Norwegian Air Cuts Costs to Stay Afloat
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Numerous articles and blog posts have surfaced in recent weeks claiming that Norwegian Air, arguably the pioneer of successful low-cost trans-Atlantic flying, was on the verge of collapse. Over the weekend, Norwegian told us the company is healthy and talk of a demise is pure speculation, and on Monday it reiterated that its liquidity is satisfactory — in other words, it can still pay its suppliers.
This past year has been especially tough for low and ultra-low-cost rans-Atlantic carriers with Primera Air abruptly ceasing all operations in October and WOW Air facing collapse and being possibly rescued by Indigo Partners, the private equity firm that also owns Frontier and Volaris.
Norwegian may have bought itself time, however, with a cost-cutting manuever just before the holiday break. Reuters is reporting that Norwegian has outlined a rigorous and comprehensive effort to “shore up its balance sheet” through cost-cutting measures. While the extent of these cost-cutting measures isn’t clear, it does appear that Norwegian plans to cut its fleet, cut routes, and overhaul its operations to run more profitably. The measures are reportedly going to save over $230 million. Norwegian outlined plans to refinance one of its Boeing 787s and confirmed financing for all future deliveries in 2019.
In a press release posted on the Oslo Stock Exchange, Norwegian Air said that issues with its Boeing 787s powered by Rolls-Royce engines also stunted profitability. Some Rolls-Royce powered 787s have had to be grounded for repairs, wreaking havoc with airline schedules all over the world. Norwegian has been forced to lease airplanes from other carriers to cover for its grounded 787s, at great cost.
Norwegian said it has reached a confidential agreement with the engine manufacturer, presumably for a hefty compensation. Changes to capacity are also imminent. However, the airline has yet to make any of this information available.
When we reached out to Norwegian Air for information regarding potential cutbacks or route terminations, we were directed to a late-November press release highlighting a planned expansion. However, the airline’s most recent press release posted Monday mentions “adjusting capacity” and “divesting aircraft”. Norwegian confirmed that two of its aircraft will exit the fleet in early 2019.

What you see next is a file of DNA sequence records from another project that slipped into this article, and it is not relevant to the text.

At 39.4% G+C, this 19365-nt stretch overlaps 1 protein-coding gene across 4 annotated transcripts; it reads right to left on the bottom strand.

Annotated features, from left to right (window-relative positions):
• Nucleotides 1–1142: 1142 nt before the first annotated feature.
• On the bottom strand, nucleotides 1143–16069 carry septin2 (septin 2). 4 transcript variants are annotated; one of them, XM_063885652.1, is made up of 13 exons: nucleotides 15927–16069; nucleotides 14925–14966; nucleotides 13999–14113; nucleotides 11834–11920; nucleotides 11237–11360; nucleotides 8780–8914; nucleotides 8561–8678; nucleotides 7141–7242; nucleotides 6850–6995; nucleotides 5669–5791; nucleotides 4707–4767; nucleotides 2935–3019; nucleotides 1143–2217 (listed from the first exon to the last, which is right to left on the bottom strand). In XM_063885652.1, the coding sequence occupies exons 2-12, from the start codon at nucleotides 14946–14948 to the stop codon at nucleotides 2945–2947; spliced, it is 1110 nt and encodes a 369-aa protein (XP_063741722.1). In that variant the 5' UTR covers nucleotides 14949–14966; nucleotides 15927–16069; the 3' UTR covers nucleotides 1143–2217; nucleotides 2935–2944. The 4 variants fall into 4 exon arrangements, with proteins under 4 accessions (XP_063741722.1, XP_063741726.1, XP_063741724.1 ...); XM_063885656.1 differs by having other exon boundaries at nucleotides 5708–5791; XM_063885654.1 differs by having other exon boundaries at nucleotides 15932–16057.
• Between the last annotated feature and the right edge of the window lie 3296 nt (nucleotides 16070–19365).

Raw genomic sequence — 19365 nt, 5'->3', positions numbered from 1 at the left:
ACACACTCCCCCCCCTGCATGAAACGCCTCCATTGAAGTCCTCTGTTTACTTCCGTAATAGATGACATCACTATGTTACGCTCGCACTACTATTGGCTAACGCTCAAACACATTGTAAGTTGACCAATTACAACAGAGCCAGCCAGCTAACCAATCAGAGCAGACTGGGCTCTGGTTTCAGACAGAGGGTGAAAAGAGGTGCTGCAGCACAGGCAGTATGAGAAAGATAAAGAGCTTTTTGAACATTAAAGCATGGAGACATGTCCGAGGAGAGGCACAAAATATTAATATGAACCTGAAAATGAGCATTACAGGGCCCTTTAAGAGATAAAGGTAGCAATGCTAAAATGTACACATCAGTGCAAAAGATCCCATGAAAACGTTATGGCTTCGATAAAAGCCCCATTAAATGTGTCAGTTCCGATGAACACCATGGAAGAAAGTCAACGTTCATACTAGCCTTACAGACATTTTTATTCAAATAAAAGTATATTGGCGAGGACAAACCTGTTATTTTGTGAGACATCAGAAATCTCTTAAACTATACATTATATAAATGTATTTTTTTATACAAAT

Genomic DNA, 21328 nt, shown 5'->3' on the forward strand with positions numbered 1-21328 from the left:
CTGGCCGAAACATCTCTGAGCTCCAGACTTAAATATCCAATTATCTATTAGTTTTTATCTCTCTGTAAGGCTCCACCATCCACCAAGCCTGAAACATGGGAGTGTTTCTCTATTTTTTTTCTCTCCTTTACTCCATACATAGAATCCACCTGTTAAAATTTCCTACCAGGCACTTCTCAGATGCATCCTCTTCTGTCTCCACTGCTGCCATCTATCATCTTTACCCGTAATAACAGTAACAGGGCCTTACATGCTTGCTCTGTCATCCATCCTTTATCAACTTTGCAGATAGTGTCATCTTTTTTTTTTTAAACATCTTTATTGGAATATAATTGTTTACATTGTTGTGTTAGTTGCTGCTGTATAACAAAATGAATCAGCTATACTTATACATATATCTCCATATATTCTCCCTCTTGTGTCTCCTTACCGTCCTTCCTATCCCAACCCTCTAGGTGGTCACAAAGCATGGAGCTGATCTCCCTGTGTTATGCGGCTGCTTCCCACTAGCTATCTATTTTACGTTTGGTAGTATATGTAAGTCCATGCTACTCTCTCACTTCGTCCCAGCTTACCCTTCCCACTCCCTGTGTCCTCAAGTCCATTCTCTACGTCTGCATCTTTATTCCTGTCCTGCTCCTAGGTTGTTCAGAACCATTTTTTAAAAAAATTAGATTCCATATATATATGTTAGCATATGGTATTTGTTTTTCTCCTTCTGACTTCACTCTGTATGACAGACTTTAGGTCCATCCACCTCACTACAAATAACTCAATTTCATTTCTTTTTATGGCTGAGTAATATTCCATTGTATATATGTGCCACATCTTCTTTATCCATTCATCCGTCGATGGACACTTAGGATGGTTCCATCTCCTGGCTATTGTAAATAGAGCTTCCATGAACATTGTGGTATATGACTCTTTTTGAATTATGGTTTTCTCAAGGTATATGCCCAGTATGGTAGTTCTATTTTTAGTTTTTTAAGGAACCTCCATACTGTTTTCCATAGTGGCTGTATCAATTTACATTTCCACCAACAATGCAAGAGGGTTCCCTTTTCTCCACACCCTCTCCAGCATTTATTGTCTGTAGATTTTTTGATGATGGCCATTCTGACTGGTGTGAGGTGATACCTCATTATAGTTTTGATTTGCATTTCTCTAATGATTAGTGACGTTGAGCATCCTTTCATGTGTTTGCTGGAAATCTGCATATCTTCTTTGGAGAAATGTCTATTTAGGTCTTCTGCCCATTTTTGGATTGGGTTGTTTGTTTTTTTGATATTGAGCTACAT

While little is known about what this means for passengers other than the likelihood of capacity and route cuts, there does appear to be a light at the end of the tunnel for the struggling budget carrier and its passengers. Norwegian Air also confirmed that talks of a joint venture for aircraft ownership “also continues with full force.”
Speculation of Norwegian Air’s imminent collapse came as it transpired that the airline would likely not be able to maintain a minimum of $171 million USD in book equity. Book equity “in its simplest terms, is the net worth of the company, or the total amount of capital that could be disbursed to investors if the company should liquidate all assets and pay all debts.” Norwegian Air’s new cost-cutting strategy dubbed “#Focus2019” appears to have accomplished the airline’s goal of maintaining that $171 million in book equity.
For now, Norwegian Air will live to see another year. Passengers booked on Norwegian Air flights in the coming months should continue to plan accordingly — it’s unikely the airline will park its planes in the immediate future.
Featured image by Zach Honig/TPG